ABSTRACT

The tin roofs grew hot with the day, so weapons merchants fortified their dripping faces with bundles of fresh qat, chewing thoughtfully, making them more ready to absorb the daily horrors.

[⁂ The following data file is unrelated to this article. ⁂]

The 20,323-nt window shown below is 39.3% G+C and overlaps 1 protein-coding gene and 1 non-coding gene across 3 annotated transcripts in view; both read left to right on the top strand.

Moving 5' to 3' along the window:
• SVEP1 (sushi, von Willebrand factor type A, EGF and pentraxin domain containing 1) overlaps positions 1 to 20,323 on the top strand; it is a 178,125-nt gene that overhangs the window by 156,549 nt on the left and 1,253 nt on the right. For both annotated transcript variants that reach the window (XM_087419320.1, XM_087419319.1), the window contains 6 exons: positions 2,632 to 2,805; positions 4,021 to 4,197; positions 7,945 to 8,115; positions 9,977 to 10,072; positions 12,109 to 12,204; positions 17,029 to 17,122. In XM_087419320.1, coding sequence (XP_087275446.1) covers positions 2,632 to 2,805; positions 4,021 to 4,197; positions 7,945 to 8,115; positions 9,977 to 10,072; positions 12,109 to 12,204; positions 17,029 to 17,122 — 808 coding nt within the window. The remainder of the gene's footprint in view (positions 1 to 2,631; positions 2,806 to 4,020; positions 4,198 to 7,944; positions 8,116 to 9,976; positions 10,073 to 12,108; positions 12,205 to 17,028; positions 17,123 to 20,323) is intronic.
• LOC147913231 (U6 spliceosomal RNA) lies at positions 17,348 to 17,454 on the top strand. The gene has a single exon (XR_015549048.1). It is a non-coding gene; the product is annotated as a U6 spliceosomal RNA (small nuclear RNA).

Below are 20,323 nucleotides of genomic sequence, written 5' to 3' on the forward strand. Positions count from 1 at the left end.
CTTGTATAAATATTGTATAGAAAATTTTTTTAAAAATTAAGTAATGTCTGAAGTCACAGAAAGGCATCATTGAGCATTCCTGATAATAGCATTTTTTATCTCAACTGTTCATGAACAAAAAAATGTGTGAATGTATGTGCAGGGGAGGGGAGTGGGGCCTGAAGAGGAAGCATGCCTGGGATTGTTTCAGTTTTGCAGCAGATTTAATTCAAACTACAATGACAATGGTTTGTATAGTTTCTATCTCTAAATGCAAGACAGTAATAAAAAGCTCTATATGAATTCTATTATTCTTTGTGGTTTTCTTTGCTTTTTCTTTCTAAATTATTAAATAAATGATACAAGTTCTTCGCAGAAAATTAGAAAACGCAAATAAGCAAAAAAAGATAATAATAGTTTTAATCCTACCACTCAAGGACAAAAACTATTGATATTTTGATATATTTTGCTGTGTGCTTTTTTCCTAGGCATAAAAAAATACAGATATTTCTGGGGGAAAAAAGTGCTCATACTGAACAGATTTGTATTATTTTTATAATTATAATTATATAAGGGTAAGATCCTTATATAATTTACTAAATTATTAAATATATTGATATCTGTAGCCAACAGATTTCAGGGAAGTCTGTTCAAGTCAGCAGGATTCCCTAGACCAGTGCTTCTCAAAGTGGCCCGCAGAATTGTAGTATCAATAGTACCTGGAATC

The gun merchants got twitchy when it seemed that I was looking only, not buying. Behind the stalls were stacked artillery rounds and mortars of all sizes like a selection of candy. There were oily boxes of screw-in detonators, banks of rocket-propelled grenades and launchers-some still packed in their factory grease-and long, slender missiles for big spenders. There was enough firepower to repel an invasion, and, in fact, that is exactly what it would be used for soon enough in 1993, to force American “peacekeeping” troops to go home.